Many artists have been fascinated with entropy – that process whereby every system succumbs, naturally, to its own destruction.  The French philosopher Jean-François Lyotard once pointed to two contradictory processes that energy itself harnessed: One being entropy, the other a constant ‘invention’ of difference. The latter does not cancel out the former, but serves to mask its effects – that is, with the constant arrival of the new we are distracted from the decay and ultimate destruction that inevitably accompanies physical things.  Painting, in its most traditional sense, is an attempt to arrest the constant disappearance of the present into the past or ‘no longer’.  Yet, paint itself, as all conservationists know, has no more of a life span than anything else, as it is always changing, transforming, and inherently unstable. 

Painting’s monumentalising tendencies are often reduced to tatters: marked by its chemical fissures, cracking and bubbling, with the urge to sustainable representation often subverted by the life of the very material sought to be ‘mastered’ by the processes of painting itself.  A few artists have worked to underline the impermanent nature of materials rather than artificially aiming for permanence; Gustav Metzger being one amongst many in the 1960s exploring these processes of entropy, and actually visually speeding it up in his auto-destructive painting and art.  It suggested change, renewal (which was political in this context), but also a warning of complete annihilation.  Alexis Harding, from very different perspective, explores this entropic and excessive nature of paint in a different way.  Utilising the gravity and nature of heavy-duty oil paint, the paint skeins buckle, often breaking and slipping from the canvas over the long drying period.  Harding, in response to this, has developed a more experimental wing to his production: Since 2005 he has been making Temporary Wet Paintings (TWP) outside of the studio. Made in the gallery or alternative spaces, the painting’s entire surface is ruptured at a far quicker rate and allowed to fall entirely away from the support often making two painterly panels from one source.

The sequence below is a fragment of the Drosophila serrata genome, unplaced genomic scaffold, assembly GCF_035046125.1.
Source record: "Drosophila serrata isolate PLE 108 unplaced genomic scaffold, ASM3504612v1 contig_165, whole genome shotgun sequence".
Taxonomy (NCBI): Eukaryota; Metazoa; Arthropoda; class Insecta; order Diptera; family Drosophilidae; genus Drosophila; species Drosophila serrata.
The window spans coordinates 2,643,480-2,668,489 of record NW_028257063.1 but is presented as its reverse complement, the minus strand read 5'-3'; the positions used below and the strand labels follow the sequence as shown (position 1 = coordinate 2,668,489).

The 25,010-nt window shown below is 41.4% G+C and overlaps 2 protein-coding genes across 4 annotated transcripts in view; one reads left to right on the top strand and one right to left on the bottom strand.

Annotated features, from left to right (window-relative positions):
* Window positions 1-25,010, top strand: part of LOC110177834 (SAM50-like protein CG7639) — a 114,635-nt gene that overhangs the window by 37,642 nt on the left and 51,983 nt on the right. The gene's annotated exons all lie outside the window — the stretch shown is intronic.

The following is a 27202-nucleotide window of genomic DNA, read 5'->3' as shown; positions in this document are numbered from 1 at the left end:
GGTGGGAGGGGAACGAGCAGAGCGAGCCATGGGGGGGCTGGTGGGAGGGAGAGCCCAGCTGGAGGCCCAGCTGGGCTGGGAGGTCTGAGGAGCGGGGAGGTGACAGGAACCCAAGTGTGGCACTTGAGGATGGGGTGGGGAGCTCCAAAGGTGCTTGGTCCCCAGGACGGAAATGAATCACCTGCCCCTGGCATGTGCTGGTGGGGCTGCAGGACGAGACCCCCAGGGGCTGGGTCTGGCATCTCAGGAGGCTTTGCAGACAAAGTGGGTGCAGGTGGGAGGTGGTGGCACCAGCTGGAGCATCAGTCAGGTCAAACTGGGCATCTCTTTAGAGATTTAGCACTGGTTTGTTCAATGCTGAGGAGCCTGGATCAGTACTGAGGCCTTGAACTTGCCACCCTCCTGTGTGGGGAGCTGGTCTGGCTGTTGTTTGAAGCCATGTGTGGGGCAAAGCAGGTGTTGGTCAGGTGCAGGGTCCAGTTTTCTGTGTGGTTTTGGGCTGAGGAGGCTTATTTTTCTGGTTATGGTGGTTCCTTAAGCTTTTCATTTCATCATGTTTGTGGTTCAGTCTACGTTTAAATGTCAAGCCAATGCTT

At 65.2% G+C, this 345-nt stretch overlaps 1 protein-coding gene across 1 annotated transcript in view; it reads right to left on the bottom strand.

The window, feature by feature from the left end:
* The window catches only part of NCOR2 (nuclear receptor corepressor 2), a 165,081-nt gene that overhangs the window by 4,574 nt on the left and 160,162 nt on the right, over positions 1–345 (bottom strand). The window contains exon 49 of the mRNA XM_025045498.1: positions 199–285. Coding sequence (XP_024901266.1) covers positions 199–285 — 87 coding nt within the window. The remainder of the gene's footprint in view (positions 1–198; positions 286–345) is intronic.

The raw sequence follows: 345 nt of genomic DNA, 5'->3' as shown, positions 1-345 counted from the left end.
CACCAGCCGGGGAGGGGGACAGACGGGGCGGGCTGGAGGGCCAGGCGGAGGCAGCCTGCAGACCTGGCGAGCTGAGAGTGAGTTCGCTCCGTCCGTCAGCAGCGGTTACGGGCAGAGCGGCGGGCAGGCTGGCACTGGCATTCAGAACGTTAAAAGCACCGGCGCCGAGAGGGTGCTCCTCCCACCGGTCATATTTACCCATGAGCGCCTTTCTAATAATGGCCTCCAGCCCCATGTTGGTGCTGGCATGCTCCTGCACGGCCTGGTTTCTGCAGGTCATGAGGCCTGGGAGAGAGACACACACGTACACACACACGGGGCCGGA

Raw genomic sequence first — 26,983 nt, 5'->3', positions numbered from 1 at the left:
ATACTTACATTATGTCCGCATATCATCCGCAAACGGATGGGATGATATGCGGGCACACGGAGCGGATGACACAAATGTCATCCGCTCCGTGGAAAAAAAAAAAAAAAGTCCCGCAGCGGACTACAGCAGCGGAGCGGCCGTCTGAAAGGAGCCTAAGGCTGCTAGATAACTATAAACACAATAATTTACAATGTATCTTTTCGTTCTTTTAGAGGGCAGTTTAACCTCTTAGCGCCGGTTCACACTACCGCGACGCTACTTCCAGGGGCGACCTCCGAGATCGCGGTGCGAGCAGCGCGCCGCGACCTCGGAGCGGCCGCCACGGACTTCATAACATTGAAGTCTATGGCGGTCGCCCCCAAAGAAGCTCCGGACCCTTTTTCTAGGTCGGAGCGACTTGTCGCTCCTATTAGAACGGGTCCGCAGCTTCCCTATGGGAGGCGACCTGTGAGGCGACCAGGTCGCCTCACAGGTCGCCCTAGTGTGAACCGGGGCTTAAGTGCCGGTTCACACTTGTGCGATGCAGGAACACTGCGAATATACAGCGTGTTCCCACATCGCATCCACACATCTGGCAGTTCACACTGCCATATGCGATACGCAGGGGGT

These works create a relationship between the wall, the floor, often comprising a totalizing gesture that physically forms the entire slippage of the painting. Photographed and then destroyed, the pieces question the nature of painting as an object and its temporal life span. Literally, in the TWP, the action is falling off or falling down.  Harding describes this series as, “time- based, performative and extreme in the way they shun the pictorial incident evident in the studio paintings. I wanted to make something quicker that existed for just a short time in a specific space and also open up the work; I see these works as a painterly equivalent of Bas Jan Ader forever falling off things or Smithson’s earth and glue pours. Most Importantly they force me to react in ways I wouldn’t in the studio, they can be to do with a type of dissent and celebration of painting.”  These works get to the heart of Harding’s practice, and create an expanded context for the studio practice, negotiating a space where the viewer can muse on the relationship of intention and materiality.  As James Elkins has suggested, “ some artists have tried to discipline paint, to learn its inner rules, and to control it from a position of knowledge.  Others have learnt to let paint do what it wants so that painting becomes a collaboration between the artist’s desire and the unpredictable tendencies of paint.” But on the contrary, Harding shows that this ‘letting paint do what it wants’ is an illusion that must come from the discipline of knowing, intimately, its ‘inner rules’ and behavior patterns.    

David Ryan